A suicide bomber has detonated himself in Afghanistan's relatively peaceful north, killing nearly two dozen people at a wedding. A national legislator was among the many dead. The Taliban denies responsibility.
A suicide bomber attacked a wedding ceremony in northern Afghanistan on Saturday, killing at least 22 people, including a national lawmaker.
Ahmad Khan Samangani, a legislator from Samangan province, was attending his daughter's wedding when he was killed by the blast. The head of local intelligence was also killed in the bombing, and another 40 people were wounded.
"The suicide attacker entered the hall where the wedding ceremony of Samangani's daughter was held, detonating his vest," Samangan province police official Ghulam Mohammad Khan said.
Several other high-ranking government officials were also reportedly in attendance at the wedding, which took place in regional capital, Aybak.
The bomber was reportedly on foot, according to Sediq Azizi, a spokesman for the provincial authorities.
Lal Mohammad Ahmadzai, a spokesman for the regional security forces, said that the bomber hugged the lawmaker shortly before detonating himself.
"Suddenly, the attacker, who was among the guests from Mazar-i-Sharif, got very close to Samangani," said Mohammad Nawab Sherzai, Aybak's criminal investigations director, told the Associated Press.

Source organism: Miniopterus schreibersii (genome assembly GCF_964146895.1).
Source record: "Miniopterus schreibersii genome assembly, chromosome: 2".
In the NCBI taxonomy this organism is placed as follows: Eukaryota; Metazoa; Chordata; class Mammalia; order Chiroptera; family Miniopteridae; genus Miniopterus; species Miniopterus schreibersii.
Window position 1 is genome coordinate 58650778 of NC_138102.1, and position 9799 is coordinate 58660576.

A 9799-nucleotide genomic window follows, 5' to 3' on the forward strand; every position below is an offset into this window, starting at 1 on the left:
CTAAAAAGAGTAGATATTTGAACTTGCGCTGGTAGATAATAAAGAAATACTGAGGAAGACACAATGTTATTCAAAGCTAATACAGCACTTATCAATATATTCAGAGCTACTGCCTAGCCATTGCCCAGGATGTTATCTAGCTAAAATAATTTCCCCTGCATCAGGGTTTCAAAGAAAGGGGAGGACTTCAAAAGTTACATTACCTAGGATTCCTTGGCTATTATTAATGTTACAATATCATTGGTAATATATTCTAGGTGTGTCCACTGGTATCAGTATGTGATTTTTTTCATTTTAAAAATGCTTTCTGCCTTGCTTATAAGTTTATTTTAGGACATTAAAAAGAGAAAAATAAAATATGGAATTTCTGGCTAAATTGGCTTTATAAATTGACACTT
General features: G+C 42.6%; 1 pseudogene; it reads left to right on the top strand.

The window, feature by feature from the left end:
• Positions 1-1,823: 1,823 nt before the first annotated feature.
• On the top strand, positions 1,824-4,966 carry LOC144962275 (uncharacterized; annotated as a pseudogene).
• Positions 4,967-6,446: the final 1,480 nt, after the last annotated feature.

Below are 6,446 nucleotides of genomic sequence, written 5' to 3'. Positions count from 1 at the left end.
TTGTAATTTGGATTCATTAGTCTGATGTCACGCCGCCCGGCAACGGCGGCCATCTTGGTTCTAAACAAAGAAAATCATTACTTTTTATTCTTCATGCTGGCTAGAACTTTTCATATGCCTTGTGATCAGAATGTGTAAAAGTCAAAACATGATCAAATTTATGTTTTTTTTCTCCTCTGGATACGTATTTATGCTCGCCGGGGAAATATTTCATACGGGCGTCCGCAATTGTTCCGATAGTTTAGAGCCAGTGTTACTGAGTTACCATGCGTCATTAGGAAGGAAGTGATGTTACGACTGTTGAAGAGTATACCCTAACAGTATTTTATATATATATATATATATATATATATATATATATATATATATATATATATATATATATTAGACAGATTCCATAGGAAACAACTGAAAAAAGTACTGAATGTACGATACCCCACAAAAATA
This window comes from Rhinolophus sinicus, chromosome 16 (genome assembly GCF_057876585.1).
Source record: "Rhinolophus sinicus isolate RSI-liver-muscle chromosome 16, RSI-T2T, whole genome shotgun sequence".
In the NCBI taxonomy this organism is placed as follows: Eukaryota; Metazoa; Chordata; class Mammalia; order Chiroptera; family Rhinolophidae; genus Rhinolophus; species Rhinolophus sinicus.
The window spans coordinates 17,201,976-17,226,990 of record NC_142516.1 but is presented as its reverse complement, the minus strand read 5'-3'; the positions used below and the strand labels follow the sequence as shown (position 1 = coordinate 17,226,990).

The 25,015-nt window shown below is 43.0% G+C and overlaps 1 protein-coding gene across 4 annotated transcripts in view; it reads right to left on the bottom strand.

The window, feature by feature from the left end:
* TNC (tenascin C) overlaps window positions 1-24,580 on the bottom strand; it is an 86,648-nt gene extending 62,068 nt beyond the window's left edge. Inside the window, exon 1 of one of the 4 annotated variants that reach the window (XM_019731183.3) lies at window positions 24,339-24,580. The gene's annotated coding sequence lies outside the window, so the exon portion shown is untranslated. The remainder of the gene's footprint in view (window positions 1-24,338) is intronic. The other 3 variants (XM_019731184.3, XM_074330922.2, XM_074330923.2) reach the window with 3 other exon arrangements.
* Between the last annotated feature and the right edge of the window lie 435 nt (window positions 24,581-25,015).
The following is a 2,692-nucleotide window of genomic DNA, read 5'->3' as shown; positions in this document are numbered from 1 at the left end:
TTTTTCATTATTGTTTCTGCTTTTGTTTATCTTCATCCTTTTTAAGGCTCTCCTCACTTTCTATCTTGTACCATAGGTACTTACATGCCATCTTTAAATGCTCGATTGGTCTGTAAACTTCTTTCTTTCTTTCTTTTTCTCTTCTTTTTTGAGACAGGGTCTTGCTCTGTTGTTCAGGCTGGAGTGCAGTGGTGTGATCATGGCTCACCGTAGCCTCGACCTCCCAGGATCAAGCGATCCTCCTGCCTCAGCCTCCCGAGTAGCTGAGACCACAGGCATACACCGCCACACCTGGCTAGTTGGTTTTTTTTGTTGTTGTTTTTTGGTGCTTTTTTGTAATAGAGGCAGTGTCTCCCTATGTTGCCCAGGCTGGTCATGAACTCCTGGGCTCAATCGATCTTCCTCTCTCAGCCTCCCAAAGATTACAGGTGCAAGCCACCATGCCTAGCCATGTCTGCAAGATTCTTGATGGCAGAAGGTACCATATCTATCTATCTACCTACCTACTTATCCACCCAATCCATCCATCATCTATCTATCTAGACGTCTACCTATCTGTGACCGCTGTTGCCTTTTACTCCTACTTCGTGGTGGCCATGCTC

"It was a big explosion. There were bloody bodies all around the first floor. The explosion was so strong. There were people even on the third floor who were wounded."
Taliban deny responsibility
The Taliban denied responsibility for the suicide bombing, which was the deadliest attack in Afghanistan in months.
"We don't have a hand in this issue," Taliban spokesman Zabihullah Mujahid said. "Ahmad Khan (Samangani) was a former commander of the mujihadeen; he was notorious and many people could have had problems with him."
Samangani had served as a mujihadeen commander during the 1980s, fighting against the Soviet occupation of Afghanistan. He subsequently led fighters against the Taliban during their rule from 1996-2001.
Northern Afghanistan is normally known for being more peaceful than the country's southern and eastern regions.
slk/tj (AFP, Reuters, dpa)